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Sale still fueled by rough MLB debut against O's

June 15, 2019

BALTIMORE -- Chris Sale didn’t always like pitching at Camden Yards. In fact, he hated it, and still does … kind of. The year was 2010, and Sale was just called up just months after he was drafted 13th overall by the White Sox. After not appearing during a series

BALTIMORE -- Chris Sale didn’t always like pitching at Camden Yards. In fact, he hated it, and still does … kind of.

The year was 2010, and Sale was just called up just months after he was drafted 13th overall by the White Sox. After not appearing during a series against Detroit, he entered a 1-1 tilt in Baltimore in the eighth inning for his first taste of Major League action.

Box score

What unfolded still haunts him: a walk to Brian Roberts and a single to Nick Markakis before recording one out and getting yanked. The White Sox ultimately lost that game, 2-1, in extras.

“I think about it every time I come here,” Sale said. “It’s something I'll never forget.

“I always told myself after that I would clean it up here.”

Sale has emphatically done just that since his first Camden Yards experience nine years ago. After Saturday’s 7-2 win over the Orioles -- Boston’s fourth consecutive victory -- the lefty owns a 7-1 record with a 1.97 ERA and 95 strikeouts across 64 1/3 innings in Baltimore.

The last time Sale was here, in May? Fourteen strikeouts in eight innings. The time before that, in 2018? Twelve strikeouts in five.

“Guess I get a little bit more lucky here than other places, too,” he said.

His two runs in six innings Saturday were solid but not what he’s become accustomed to based on his recent starts. Sale entered Saturday with 17 consecutive scoreless innings, which he extended to 22 before facing trouble the third time through the Orioles lineup.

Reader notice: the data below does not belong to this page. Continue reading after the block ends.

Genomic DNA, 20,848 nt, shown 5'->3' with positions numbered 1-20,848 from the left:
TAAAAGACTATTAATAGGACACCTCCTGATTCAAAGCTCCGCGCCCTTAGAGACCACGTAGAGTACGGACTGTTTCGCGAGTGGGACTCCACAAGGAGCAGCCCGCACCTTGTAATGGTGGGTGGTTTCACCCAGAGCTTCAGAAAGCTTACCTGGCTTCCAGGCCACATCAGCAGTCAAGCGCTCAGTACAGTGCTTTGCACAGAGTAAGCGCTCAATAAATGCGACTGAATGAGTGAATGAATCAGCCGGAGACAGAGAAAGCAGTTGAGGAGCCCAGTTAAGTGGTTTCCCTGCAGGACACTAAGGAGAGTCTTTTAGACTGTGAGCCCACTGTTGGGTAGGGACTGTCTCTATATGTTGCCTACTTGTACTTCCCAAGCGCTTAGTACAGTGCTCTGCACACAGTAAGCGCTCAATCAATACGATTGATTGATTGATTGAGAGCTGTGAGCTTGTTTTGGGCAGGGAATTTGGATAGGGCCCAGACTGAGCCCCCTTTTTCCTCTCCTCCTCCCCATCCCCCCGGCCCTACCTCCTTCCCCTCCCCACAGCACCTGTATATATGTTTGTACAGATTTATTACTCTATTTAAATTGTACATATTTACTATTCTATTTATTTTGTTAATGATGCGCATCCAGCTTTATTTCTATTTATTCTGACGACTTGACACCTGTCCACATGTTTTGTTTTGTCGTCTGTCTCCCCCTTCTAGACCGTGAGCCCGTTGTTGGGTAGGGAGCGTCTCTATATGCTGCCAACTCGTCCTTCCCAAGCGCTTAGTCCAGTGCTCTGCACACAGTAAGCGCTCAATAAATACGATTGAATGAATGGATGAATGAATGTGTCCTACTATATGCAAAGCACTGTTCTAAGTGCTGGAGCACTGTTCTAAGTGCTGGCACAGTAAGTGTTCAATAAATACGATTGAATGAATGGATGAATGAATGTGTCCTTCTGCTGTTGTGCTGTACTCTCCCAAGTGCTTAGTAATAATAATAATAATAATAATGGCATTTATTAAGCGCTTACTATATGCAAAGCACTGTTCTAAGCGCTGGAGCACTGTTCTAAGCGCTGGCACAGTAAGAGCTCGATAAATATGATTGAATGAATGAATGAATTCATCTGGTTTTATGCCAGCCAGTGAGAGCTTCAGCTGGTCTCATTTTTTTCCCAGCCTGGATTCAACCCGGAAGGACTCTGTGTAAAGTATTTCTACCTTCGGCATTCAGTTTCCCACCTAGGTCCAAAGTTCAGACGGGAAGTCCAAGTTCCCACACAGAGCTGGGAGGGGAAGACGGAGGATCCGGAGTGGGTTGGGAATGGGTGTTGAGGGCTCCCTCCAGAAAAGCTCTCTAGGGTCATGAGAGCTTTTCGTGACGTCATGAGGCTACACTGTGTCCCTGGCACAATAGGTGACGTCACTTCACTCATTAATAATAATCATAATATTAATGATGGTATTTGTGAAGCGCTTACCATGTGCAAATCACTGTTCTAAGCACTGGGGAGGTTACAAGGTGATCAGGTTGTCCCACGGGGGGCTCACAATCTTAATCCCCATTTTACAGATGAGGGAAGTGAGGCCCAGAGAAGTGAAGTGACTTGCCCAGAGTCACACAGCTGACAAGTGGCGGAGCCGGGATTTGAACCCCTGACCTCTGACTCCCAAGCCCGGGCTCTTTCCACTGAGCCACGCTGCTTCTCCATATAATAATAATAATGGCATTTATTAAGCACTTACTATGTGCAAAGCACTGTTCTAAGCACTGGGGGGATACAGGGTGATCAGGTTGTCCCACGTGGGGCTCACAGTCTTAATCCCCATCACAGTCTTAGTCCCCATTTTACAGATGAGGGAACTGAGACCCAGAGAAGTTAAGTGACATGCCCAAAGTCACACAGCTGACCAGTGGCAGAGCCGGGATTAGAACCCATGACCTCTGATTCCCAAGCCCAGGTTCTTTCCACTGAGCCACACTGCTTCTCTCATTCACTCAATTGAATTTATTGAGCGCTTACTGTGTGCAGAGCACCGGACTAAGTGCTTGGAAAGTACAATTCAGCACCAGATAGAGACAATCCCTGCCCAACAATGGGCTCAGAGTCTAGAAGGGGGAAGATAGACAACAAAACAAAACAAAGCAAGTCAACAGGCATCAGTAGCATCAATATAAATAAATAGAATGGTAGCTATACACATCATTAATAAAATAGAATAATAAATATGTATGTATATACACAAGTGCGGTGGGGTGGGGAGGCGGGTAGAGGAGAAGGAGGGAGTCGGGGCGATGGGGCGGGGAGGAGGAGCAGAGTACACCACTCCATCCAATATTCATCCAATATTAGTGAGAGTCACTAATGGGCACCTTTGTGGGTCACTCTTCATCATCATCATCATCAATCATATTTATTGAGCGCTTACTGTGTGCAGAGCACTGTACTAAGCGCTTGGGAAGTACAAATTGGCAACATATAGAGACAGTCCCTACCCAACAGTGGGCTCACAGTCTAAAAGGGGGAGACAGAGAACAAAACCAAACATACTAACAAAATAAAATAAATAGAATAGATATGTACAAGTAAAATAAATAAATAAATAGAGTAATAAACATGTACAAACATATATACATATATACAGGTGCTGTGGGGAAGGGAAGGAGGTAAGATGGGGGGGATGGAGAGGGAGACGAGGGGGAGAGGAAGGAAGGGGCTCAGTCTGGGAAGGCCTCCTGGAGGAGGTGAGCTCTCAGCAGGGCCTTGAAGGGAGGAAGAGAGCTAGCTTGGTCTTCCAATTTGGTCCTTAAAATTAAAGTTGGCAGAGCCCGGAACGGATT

A pair scored on his watch in the sixth inning before Sale rebounded to punch out Keon Broxton for his 10th strikeout on the afternoon to end the inning, stranding two Orioles and securing double-digit strikeouts in four consecutive games in the process.

“Good lord, I’m glad he’s not on the other team,” said first baseman Michael Chavis. “Just how he goes about his business and how intense he is, I’m playing first base and I’m intimidated.”

What’s been most impressive in the eyes of Boston manager Alex Cora is how Sale has gone about this season. From a 6.30 ERA at the beginning of May to a 3.49 ERA after Saturday’s outing, his resurgence is based on an emphasis on pitch selection, movement and placement more than velocity. Cora hinted Saturday that the last component -- uncontrolled velocity -- is what contributed to him going on the injured list last season.

Sale topped out at 95.6 mph Saturday; not a concern -- in fact a positive -- for those in the away dugout.

“We talked about it in the offseason,” Cora said. “Last year, after that Texas start it was all out. I’m not saying it was the reason he went on the [IL], but we have to be smart. We are here for the long run and he can get people out like that, induce people to weak contact using changeups and all that and go deeper into games. He’s in a good place.”

Sale was backed up Saturday by teammates who also enjoy playing against the black and orange.

After the Red Sox plated three in the sixth before the Orioles’ mini rally in the bottom of the frame, one swing of the bat by J.D. Martinez induced a collective sigh in the dugout. His solo shot, his third homer of the series, gave Boston some breathing room. They extended their lead by three more runs in the ninth.

Martinez entered Saturday slashing .373/.497/.865 with 17 homers and 39 RBIs in 36 games against the Orioles since the start of 2016.

“It all comes down to dominating the strike zone, he hasn’t chased too many pitches,” Cora said of Martinez’s recent performance. “He’s staying within the zone, staying within himself and driving the ball to right-center, which is important for him.”

Chavis, for his part, had a productive 2-for-5 day at the plate after a stretch of offensive output in which he said he has been feeling “horrible lately. Embarrassing, if I’m being honest.”

But an impressive snag and tag of first base to open the bottom of the ninth took the wind out of any sort of Baltimore comeback.

“It all happened so fast, it’s just one of those reactionary plays,” Chavis said. “I’m just trying to get there as quick as possible, and diving to the bag was the best option.”

Perhaps Sale’s intensity in Baltimore is getting to him.